19
March
2009
|
02:54 PM
America/Los_Angeles

AIG Bonuses Are A Smoke Screen . . . As Derivatives Bubble Grows 22% To $206K Per-Person-On-Planet!

I'm increasingly convinced that the furor over the AIG $165 million bonuses is a smoke screen that distracts people from the billions of dollars given to AIG to shore up the derivatives sector. It's money that could be used to foster innovation, provide healthcare, education, and more.

Even Hank Greenberg, former Chairman and CEO of AIG said it on Charlie Rose earlier this week, take a look at this exchange:


HANK GREENBERG: . . .you know, that is only one part of this story, this -- the focus has been on the -- on this bonus business.


CHARLIE ROSE: Because it is understandable. Even though it’s compared to the moneys that we are talking about, $170 billion, it is only $165 million.


HANK GREENBERG: Well, in a way, there is an attempt to focus on that and take your eye off of the $170 billion.


CHARLIE ROSE: Right.


HANK GREENBERG: Which I think is wrong. AIG was used as a funnel. Money came into AIG and went out the back door to all these counterparties.


Mr Greenberg also criticizes the way the government handled the bailout of AIG:


HANK GREENBERG: Look. You can also renegotiate contracts. There was no attempt to renegotiate the question of collateral. There was none. There just -- we are going to pay the collateral. And why does it have to be in cash? The Fed could have put up a guarantee. They have done that for Citigroup, for $300 billion of guarantees on bonds. And so I don’t understand why that couldn’t have been done. There was a rush to pay this $51 billion.


Here is the transcript Charlie Rose - A conversation about AIG

Here is the interview:

http://www.charlierose.com/view/content/10153

I'm a big fan of the financial analysis of DK Matai, chairman of the ATCA Open. [Please see:The Size of Derivatives Bubble = $190K Per Person on Planet]

In this following post he points out that the scale of the problem has grown larger.

People have a hard time imagining what a trillion is (1000 billion,) let alone a quadrillion (1000 trillion,) Mr Matai provides the following comparison:


1. The entire GDP of the US is about USD 14 trillion and falling.


2. The entire US money supply is also about USD 14 trillion with rising Quantitative Easing in trillions.


3. The GDP of the entire world is USD 45 trillion and falling. USD 1,405 trillion is 31 times world GDP.


4. The real estate of the entire world is valued at about USD 65 trillion.


5. The world stock and bond markets are valued at about USD 70 trillion.


6. The trans-national universal model financial institutions own about USD 150 trillion in derivatives.


Here is the most recent post:

G20 Summit must focus on Derivatives & Off-Balance-Sheet Vehicles - 8 Bubbles Quadrillion Play Grows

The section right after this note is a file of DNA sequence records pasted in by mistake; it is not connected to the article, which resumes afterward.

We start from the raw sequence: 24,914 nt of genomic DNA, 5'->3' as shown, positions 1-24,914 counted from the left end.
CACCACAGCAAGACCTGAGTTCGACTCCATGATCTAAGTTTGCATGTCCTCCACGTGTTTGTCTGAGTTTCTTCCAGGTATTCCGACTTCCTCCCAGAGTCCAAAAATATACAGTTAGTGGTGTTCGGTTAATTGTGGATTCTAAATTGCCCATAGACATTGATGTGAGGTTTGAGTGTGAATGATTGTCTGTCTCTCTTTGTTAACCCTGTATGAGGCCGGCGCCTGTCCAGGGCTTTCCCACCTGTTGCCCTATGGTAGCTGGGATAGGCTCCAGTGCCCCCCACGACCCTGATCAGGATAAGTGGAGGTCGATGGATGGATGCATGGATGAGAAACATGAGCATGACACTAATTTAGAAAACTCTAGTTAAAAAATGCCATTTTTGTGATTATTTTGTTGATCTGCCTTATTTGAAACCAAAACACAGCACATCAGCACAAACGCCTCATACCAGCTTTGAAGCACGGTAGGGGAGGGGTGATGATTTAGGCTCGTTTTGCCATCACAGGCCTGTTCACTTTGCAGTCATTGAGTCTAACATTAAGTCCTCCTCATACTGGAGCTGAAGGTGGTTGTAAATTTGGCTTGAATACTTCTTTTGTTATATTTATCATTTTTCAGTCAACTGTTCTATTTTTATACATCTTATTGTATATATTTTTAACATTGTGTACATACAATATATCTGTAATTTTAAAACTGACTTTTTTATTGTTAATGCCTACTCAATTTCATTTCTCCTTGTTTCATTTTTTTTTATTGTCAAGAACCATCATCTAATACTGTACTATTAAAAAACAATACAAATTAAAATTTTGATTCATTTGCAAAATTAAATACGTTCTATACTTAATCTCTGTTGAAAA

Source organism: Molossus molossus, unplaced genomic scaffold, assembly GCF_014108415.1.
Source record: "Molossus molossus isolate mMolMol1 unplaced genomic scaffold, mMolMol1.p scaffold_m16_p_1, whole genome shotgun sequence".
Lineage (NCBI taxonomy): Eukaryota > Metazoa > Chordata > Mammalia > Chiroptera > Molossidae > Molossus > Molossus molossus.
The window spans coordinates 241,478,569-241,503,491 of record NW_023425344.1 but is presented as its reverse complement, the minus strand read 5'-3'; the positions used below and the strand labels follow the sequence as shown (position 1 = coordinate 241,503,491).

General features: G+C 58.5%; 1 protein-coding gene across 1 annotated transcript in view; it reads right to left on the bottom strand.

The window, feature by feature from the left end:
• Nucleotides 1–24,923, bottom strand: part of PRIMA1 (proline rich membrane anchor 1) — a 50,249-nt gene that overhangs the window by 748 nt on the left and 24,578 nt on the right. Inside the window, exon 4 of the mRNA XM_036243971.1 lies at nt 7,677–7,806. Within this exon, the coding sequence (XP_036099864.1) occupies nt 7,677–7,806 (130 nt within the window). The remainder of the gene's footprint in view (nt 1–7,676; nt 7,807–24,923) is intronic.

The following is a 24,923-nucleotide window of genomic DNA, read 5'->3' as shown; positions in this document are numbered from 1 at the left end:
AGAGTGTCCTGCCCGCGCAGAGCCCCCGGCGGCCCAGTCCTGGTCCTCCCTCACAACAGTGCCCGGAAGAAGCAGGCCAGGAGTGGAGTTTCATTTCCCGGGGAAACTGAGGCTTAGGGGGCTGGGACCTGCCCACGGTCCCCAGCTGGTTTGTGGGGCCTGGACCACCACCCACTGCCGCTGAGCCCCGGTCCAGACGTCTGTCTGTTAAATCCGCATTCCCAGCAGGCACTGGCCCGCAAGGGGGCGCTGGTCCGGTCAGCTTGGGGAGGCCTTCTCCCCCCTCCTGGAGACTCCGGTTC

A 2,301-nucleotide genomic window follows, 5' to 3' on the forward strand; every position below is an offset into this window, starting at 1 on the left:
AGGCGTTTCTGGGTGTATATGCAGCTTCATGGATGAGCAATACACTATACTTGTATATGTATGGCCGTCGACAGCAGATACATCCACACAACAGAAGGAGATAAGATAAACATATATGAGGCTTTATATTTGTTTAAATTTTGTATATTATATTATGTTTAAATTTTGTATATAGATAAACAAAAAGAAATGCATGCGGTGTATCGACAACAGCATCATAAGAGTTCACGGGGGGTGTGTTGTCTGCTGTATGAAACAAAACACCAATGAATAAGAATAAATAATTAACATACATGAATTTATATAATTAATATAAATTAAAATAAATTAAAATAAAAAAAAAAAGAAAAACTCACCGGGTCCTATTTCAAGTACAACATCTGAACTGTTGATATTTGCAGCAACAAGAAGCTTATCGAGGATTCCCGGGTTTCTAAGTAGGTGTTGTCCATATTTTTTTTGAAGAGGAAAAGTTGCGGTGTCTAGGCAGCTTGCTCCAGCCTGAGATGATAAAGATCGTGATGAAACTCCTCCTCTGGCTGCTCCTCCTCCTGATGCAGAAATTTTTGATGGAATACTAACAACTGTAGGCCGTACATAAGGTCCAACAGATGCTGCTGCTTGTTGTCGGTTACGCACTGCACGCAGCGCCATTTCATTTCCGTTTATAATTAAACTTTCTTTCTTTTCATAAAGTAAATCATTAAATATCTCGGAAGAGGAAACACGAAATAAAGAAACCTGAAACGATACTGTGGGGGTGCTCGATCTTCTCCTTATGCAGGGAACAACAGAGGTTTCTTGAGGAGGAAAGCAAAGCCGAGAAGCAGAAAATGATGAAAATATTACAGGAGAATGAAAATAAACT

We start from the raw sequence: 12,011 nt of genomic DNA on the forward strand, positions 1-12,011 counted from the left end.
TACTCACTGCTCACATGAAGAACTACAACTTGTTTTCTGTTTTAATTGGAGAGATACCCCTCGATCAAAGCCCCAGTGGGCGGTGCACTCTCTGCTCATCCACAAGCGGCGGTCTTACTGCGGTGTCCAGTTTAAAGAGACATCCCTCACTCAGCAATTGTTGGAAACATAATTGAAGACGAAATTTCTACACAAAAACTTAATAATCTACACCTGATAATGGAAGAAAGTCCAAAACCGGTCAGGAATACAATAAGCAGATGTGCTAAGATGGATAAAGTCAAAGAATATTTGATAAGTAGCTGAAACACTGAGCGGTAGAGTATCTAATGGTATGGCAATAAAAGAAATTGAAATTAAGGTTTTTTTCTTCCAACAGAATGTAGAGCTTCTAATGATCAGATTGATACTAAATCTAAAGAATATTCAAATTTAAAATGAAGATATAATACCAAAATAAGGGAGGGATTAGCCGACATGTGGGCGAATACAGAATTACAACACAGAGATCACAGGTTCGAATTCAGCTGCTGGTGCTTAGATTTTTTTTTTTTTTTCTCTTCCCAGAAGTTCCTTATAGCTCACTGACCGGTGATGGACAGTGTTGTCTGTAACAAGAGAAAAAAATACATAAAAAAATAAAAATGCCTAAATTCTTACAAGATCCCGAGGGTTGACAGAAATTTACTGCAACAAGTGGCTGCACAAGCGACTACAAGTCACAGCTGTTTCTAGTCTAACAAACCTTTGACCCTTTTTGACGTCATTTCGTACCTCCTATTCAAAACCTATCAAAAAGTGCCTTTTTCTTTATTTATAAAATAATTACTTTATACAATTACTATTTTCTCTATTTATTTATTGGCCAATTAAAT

As the April G20 summit in London approaches, it is worth noting that the trans-national play of derivatives has grown from USD 1.144 Quadrillion to USD 1.405 Quadrillion, ie, +22% worldwide. This is a staggering increase and most of it is seen in the Over-The-Counter (OTC) category as opposed to exchange traded derivatives. As a result, the global size of the derivatives bubble which was calculated last year at USD 190k per person-on-planet, has risen to USD 206k per person-on-planet. The ever rising commitment of governments for the repeated bailouts of financial institutions is partially linked to various flavours of derivatives exposure settlements and “black hole” losses emanating from off-balance-sheet vehicles.


The traditional argument has been to discount derivatives altogether: “On one side of the equation there is a loss, on the other side there is a gain. Nothing disappears. It is just one big shuffle of wealth and assets.” However, if this is the case, why has the US tax-payer had to bail out AIG repeatedly in excess of a hundred and fifty billion dollars so that AIG could settle the Credit Default Swap (CDS) and other derivatives claims of the largest trans-national financial institutions in the world?


In the ATCA briefing, "The Invisible One Quadrillion Dollar Equation" published in September 2008 we discussed the main categories of the quadrillion dollar derivatives market as quoted by the Bank for International Settlements in Basel, Switzerland. Since then the quantum has grown significantly in certain crucial categories and the latest revised numbers follow:


1. Listed credit derivatives stood at USD 542 trillion, about the same as before; however


2. Over-The-Counter (OTC) derivatives stood in notional or face value at USD 863 trillion (UP +44%) and include: